For the Love of God, Volume 1/February 14
From Gospel Translations
Genesis 47; Luke 1:1-38; Job 13; 1 Corinthians 1
HOW DID THE CANONICAL Gospels come down to us?
At one level, it is enough to be assured that God provided them. But normally God operates through identifiable means. At no point do the canonical Gospels give the impression that they were handed down from heaven on golden plates, or transcribed by apostles attentive to divine dictation.
Luke provides the most detail as to how he went about his task (Luke 1:1-4). He tells us that “many” had already “undertaken to draw up an account” of Jesus’ life and ministry, in line with what was “handed down to us by those who from the first were eyewitnesses and servants of the word” (1:1-2). From this we can infer two things: (a) Luke does not himself claim to be an eyewitness of Jesus. He does claim to be in touch with what the original “eyewitnesses and servants of the word” handed down. (b) By the time he writes, Luke knows that already there are many written reports circulating. This is not surprising. The Jews were a literate race. Every boy learned to read and write. It is inconceivable that no one committed anything to paper in the first years after Jesus’ death, resurrection, and exaltation.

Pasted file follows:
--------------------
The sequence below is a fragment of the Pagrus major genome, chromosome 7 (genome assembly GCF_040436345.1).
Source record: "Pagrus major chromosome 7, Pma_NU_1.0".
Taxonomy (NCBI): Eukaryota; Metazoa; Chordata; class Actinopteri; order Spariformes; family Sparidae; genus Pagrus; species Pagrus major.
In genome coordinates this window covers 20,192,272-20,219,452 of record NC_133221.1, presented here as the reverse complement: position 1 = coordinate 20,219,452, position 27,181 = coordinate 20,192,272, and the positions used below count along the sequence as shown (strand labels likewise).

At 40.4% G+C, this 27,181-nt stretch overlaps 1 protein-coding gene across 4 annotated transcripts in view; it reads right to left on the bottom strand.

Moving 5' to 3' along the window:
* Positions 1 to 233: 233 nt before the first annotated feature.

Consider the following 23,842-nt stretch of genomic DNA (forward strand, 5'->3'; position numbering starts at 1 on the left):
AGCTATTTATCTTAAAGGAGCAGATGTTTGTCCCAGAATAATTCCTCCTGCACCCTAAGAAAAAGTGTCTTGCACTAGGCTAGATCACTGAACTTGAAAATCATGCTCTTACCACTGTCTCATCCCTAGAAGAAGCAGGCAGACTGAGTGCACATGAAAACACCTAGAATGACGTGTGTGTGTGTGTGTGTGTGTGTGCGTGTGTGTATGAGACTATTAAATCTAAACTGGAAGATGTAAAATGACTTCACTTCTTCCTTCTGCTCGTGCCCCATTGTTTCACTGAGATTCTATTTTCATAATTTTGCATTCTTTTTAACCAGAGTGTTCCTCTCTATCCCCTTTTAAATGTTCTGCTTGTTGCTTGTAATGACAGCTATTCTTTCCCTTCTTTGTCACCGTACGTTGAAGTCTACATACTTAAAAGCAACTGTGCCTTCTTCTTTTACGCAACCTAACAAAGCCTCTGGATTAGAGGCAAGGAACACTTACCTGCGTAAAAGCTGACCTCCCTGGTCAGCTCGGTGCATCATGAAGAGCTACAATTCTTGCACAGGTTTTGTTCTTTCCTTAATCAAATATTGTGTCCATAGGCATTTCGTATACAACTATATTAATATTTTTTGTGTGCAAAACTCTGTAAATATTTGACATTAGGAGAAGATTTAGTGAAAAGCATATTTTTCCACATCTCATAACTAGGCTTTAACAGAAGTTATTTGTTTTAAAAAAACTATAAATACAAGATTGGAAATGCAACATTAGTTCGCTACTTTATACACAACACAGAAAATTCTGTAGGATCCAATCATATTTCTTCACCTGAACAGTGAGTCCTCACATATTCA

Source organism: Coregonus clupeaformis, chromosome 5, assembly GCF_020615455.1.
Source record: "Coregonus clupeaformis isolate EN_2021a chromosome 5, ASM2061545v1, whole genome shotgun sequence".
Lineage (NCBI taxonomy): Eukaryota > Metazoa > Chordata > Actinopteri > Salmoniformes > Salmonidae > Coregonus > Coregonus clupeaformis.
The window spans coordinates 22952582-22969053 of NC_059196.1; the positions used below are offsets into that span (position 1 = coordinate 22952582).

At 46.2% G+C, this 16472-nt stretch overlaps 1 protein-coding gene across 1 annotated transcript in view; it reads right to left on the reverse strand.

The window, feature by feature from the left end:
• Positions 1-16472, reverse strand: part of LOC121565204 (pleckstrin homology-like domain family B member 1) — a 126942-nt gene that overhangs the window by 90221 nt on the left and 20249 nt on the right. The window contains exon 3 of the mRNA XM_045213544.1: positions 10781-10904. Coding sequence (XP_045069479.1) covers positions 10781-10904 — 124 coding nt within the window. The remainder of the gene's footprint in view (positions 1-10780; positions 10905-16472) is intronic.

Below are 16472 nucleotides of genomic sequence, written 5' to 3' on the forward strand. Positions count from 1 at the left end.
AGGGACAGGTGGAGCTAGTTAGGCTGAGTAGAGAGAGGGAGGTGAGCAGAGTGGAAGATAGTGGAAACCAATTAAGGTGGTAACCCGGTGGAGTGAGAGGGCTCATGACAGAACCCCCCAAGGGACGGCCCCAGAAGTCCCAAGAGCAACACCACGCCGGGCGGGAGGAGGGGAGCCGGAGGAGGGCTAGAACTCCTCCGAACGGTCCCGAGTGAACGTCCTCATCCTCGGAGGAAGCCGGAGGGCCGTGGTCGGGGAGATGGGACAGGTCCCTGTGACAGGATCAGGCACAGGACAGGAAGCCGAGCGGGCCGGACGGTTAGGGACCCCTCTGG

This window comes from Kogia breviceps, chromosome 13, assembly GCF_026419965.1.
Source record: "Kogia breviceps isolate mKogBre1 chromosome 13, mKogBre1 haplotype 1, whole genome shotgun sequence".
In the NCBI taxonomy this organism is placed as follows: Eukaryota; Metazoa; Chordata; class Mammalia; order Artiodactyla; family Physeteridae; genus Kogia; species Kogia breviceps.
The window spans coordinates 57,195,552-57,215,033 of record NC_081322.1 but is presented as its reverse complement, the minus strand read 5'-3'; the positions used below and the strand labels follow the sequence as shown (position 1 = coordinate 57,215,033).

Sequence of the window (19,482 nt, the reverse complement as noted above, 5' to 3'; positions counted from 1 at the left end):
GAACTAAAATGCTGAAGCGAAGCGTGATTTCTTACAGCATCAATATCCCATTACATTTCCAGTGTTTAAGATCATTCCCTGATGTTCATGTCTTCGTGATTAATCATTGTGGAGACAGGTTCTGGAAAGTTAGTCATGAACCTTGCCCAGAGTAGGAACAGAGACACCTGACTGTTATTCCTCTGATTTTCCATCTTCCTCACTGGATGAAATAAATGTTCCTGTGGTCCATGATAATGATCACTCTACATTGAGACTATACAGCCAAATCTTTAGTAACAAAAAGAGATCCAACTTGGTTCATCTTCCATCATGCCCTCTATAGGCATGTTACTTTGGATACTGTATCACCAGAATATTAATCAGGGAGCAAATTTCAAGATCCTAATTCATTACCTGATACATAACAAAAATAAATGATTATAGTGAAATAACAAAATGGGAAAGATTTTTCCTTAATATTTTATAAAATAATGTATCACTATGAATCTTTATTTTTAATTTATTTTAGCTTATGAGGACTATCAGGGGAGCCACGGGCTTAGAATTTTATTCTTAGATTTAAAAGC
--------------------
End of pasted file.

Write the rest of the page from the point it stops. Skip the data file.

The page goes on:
Then Luke tells us he himself “carefully investigated everything from the beginning.” The words suggest that he read the sources, talked with all the principals he could find, and evaluated the reports. We can glimpse at least a little of his method when we read his second volume, the book of Acts. There, by following his movements, we discover that he can be placed in all the early major Christian centers, where he would have the opportunity to talk to all of the earliest Christian leaders, and to read all of the earliest reports and archives. It is not too much of a leap, then, to infer that if Luke the doctor (see Col. 4:14) has some extra information about Mary’s unique pregnancy (Luke 1:26ff.), it is because he looked her up and had some long chats. In due course, then, he chose to write “an orderly account” (1:3).
Two things follow. First, however much the Spirit of God superintended the production of this gospel, such divine superintendence did not obviate the need for strenuous research and careful work. Second, this method of bringing a canonical book into being is entirely in line with its subject matter: God himself brought the messianic Son of David, the Son of God, into this world (1:35), the eternal invading the temporal, forever assuring that one could talk of him as a witness speaks of what is observed. The transmission of Christian truth necessarily rests, in part, not on mysticism, but on witness.